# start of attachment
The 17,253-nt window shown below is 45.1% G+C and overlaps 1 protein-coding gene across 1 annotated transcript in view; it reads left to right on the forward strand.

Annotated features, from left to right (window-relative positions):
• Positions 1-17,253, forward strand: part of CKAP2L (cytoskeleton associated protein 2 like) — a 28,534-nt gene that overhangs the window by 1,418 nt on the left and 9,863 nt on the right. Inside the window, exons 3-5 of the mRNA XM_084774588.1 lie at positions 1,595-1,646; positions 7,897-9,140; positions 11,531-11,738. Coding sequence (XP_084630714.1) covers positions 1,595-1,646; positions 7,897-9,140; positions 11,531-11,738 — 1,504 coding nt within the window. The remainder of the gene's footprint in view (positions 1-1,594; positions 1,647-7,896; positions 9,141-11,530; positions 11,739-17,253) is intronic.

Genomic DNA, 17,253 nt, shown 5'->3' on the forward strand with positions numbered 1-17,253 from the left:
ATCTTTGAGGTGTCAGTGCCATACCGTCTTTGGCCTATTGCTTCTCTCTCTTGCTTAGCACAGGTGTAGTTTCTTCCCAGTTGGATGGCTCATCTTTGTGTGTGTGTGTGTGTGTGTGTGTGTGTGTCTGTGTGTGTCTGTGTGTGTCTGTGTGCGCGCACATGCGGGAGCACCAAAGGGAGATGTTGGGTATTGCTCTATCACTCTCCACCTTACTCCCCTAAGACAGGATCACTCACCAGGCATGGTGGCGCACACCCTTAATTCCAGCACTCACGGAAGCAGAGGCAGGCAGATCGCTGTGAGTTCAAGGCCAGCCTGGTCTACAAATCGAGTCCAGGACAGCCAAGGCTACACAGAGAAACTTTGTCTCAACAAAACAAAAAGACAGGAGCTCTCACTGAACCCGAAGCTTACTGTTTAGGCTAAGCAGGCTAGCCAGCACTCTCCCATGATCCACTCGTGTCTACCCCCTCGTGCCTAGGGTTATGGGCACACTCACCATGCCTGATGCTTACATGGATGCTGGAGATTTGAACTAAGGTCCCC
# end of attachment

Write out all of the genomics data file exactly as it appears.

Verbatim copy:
The 17,253-nt window shown below is 45.1% G+C and overlaps 1 protein-coding gene across 1 annotated transcript in view; it reads left to right on the forward strand.

Annotated features, from left to right (window-relative positions):
• Positions 1-17,253, forward strand: part of CKAP2L (cytoskeleton associated protein 2 like) — a 28,534-nt gene that overhangs the window by 1,418 nt on the left and 9,863 nt on the right. Inside the window, exons 3-5 of the mRNA XM_084774588.1 lie at positions 1,595-1,646; positions 7,897-9,140; positions 11,531-11,738. Coding sequence (XP_084630714.1) covers positions 1,595-1,646; positions 7,897-9,140; positions 11,531-11,738 — 1,504 coding nt within the window. The remainder of the gene's footprint in view (positions 1-1,594; positions 1,647-7,896; positions 9,141-11,530; positions 11,739-17,253) is intronic.

Genomic DNA, 17,253 nt, shown 5'->3' on the forward strand with positions numbered 1-17,253 from the left:
ATCTTTGAGGTGTCAGTGCCATACCGTCTTTGGCCTATTGCTTCTCTCTCTTGCTTAGCACAGGTGTAGTTTCTTCCCAGTTGGATGGCTCATCTTTGTGTGTGTGTGTGTGTGTGTGTGTGTGTGTCTGTGTGTGTCTGTGTGTGTCTGTGTGCGCGCACATGCGGGAGCACCAAAGGGAGATGTTGGGTATTGCTCTATCACTCTCCACCTTACTCCCCTAAGACAGGATCACTCACCAGGCATGGTGGCGCACACCCTTAATTCCAGCACTCACGGAAGCAGAGGCAGGCAGATCGCTGTGAGTTCAAGGCCAGCCTGGTCTACAAATCGAGTCCAGGACAGCCAAGGCTACACAGAGAAACTTTGTCTCAACAAAACAAAAAGACAGGAGCTCTCACTGAACCCGAAGCTTACTGTTTAGGCTAAGCAGGCTAGCCAGCACTCTCCCATGATCCACTCGTGTCTACCCCCTCGTGCCTAGGGTTATGGGCACACTCACCATGCCTGATGCTTACATGGATGCTGGAGATTTGAACTAAGGTCCCC